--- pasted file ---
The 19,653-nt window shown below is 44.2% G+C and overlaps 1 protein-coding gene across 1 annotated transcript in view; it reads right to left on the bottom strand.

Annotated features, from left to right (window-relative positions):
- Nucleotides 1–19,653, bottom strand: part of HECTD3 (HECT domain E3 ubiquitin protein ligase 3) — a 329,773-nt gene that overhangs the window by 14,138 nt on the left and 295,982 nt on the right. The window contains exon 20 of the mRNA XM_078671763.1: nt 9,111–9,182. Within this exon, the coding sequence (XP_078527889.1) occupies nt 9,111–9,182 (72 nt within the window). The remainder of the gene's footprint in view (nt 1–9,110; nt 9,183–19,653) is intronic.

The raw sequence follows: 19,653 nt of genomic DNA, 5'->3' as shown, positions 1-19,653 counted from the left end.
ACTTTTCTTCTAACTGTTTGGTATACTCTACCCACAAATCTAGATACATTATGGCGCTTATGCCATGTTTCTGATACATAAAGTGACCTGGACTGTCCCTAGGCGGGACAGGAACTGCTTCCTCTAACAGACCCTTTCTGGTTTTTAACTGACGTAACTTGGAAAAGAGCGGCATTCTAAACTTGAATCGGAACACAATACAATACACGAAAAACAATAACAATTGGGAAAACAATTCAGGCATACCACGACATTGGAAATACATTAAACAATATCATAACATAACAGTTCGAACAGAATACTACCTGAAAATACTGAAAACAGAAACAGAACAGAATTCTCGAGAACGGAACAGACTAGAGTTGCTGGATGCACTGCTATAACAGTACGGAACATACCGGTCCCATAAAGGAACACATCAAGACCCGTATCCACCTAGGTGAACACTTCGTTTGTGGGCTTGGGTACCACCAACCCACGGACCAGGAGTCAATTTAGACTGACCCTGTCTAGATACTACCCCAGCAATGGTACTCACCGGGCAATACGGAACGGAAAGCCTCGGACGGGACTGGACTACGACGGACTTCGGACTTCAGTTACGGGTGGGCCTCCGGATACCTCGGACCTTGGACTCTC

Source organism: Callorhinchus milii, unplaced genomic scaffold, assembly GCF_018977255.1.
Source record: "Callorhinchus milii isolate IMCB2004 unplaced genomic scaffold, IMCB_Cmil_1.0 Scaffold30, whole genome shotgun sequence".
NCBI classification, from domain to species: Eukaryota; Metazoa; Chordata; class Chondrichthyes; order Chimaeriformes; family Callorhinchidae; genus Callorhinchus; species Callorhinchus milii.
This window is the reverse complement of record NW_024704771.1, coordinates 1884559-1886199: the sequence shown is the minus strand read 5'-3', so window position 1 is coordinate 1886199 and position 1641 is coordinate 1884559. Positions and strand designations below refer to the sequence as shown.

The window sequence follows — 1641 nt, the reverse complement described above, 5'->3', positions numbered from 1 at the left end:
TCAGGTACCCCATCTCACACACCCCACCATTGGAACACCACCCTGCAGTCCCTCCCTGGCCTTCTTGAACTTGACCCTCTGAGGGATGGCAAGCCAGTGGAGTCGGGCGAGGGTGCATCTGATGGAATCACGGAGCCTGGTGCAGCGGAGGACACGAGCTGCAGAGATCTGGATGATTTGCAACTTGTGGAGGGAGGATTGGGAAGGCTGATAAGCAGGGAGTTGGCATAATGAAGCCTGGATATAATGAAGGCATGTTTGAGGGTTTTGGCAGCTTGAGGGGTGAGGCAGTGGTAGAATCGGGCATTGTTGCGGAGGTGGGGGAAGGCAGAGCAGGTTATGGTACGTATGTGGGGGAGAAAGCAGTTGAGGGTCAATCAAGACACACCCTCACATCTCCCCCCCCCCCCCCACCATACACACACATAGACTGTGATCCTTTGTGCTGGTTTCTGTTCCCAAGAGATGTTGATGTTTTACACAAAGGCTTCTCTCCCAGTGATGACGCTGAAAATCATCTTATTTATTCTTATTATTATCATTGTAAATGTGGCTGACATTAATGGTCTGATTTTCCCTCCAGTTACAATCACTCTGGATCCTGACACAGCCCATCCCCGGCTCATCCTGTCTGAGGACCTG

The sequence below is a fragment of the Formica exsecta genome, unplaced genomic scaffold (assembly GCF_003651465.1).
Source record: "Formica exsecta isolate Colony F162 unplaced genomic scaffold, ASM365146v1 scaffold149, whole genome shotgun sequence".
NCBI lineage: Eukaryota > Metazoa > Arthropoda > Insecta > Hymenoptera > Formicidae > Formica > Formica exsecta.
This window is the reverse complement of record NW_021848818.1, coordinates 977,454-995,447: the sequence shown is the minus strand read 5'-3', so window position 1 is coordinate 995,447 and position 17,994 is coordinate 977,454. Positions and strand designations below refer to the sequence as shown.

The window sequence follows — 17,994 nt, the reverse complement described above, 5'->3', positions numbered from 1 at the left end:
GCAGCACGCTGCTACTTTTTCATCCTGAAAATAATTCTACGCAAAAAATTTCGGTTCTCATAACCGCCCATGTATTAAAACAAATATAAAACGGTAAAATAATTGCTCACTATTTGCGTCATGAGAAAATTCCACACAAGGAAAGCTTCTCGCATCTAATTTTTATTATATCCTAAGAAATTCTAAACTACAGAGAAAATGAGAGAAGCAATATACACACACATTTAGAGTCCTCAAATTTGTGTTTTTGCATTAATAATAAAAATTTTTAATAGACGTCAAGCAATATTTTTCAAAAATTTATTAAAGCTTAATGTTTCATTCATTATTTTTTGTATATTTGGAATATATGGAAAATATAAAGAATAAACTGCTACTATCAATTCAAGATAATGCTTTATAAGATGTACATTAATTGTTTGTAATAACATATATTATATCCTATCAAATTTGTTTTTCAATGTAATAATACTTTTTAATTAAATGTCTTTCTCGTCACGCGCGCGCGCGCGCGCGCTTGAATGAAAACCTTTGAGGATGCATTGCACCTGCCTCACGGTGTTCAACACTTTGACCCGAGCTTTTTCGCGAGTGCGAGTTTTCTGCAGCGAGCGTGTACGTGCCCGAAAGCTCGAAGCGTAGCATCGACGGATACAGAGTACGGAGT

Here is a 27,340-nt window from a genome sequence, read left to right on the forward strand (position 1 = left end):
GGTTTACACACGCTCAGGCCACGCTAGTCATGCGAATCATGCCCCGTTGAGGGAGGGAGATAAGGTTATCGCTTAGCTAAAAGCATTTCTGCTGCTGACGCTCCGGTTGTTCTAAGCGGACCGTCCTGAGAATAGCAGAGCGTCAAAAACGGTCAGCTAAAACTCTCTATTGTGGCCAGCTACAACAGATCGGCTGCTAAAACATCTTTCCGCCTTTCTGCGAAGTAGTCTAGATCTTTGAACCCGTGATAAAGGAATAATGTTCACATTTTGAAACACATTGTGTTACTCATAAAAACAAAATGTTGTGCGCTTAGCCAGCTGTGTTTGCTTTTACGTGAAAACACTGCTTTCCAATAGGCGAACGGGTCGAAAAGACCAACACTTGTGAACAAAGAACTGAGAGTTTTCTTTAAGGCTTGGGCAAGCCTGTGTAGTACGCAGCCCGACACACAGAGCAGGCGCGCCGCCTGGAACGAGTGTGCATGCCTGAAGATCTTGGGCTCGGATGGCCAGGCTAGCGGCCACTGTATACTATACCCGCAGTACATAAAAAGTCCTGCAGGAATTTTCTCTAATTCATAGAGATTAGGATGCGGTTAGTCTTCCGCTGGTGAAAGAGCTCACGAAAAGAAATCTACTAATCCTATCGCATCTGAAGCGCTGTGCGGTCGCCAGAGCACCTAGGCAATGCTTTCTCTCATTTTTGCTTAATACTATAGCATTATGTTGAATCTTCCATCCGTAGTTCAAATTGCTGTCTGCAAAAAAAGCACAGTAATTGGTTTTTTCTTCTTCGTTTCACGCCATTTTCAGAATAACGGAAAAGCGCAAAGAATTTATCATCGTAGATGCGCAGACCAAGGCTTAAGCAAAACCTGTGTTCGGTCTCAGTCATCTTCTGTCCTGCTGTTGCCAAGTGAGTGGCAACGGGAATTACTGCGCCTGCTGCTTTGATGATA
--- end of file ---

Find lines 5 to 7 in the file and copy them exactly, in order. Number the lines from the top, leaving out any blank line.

ACTTTTCTTCTAACTGTTTGGTATACTCTACCCACAAATCTAGATACATTATGGCGCTTATGCCATGTTTCTGATACATAAAGTGACCTGGACTGTCCCTAGGCGGGACAGGAACTGCTTCCTCTAACAGACCCTTTCTGGTTTTTAACTGACGTAACTTGGAAAAGAGCGGCATTCTAAACTTGAATCGGAACACAATACAATACACGAAAAACAATAACAATTGGGAAAACAATTCAGGCATACCACGACATTGGAAATACATTAAACAATATCATAACATAACAGTTCGAACAGAATACTACCTGAAAATACTGAAAACAGAAACAGAACAGAATTCTCGAGAACGGAACAGACTAGAGTTGCTGGATGCACTGCTATAACAGTACGGAACATACCGGTCCCATAAAGGAACACATCAAGACCCGTATCCACCTAGGTGAACACTTCGTTTGTGGGCTTGGGTACCACCAACCCACGGACCAGGAGTCAATTTAGACTGACCCTGTCTAGATACTACCCCAGCAATGGTACTCACCGGGCAATACGGAACGGAAAGCCTCGGACGGGACTGGACTACGACGGACTTCGGACTTCAGTTACGGGTGGGCCTCCGGATACCTCGGACCTTGGACTCTC

Source organism: Callorhinchus milii, unplaced genomic scaffold, assembly GCF_018977255.1.
Source record: "Callorhinchus milii isolate IMCB2004 unplaced genomic scaffold, IMCB_Cmil_1.0 Scaffold30, whole genome shotgun sequence".